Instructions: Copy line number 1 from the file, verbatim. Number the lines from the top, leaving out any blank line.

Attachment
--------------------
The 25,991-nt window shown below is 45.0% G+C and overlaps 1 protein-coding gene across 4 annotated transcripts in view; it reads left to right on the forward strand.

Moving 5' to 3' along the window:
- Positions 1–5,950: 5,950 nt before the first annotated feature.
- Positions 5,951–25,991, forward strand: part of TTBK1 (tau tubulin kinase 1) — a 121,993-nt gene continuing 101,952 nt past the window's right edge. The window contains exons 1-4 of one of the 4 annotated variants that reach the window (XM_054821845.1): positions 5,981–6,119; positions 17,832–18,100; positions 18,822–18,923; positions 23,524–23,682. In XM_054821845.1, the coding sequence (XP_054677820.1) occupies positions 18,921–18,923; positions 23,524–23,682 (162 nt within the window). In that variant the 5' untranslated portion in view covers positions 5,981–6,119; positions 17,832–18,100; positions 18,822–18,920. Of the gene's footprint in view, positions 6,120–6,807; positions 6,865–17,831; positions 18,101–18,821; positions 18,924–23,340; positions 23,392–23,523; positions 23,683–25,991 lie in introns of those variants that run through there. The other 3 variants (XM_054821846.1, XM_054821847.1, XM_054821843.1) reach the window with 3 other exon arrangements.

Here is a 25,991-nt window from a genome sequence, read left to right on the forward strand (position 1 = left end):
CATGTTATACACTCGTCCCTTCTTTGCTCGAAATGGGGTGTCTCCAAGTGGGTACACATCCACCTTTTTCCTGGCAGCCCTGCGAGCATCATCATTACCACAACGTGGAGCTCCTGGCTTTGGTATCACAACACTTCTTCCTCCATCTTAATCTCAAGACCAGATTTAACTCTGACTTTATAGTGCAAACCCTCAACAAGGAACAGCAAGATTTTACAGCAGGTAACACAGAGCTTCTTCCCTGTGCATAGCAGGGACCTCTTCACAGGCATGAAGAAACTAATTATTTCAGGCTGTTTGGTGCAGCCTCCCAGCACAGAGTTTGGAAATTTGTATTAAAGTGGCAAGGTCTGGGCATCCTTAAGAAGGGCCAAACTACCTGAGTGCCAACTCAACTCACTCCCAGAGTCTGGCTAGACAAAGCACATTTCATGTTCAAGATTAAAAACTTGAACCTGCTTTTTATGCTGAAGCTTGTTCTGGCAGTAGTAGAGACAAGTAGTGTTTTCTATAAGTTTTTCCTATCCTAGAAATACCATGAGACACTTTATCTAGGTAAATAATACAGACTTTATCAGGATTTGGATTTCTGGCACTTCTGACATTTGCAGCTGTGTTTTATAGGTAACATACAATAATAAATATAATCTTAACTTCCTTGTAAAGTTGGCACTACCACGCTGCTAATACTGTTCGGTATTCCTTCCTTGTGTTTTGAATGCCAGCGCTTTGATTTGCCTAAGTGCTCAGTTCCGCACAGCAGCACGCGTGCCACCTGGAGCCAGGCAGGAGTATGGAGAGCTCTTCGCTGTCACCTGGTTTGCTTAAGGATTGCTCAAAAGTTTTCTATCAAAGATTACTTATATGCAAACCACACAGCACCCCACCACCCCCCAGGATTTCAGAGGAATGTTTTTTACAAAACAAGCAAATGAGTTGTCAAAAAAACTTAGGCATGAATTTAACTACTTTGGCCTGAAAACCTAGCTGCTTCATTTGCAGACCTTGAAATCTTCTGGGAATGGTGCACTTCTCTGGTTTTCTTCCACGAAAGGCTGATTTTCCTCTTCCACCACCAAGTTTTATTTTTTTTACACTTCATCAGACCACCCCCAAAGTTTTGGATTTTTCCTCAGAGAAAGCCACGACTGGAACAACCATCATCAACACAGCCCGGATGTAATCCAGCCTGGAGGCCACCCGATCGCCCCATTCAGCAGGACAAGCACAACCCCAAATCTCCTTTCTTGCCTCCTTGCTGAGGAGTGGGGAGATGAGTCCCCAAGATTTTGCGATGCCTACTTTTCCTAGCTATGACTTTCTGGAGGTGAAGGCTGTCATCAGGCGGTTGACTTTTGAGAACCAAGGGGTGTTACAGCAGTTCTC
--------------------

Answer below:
The 25,991-nt window shown below is 45.0% G+C and overlaps 1 protein-coding gene across 4 annotated transcripts in view; it reads left to right on the forward strand.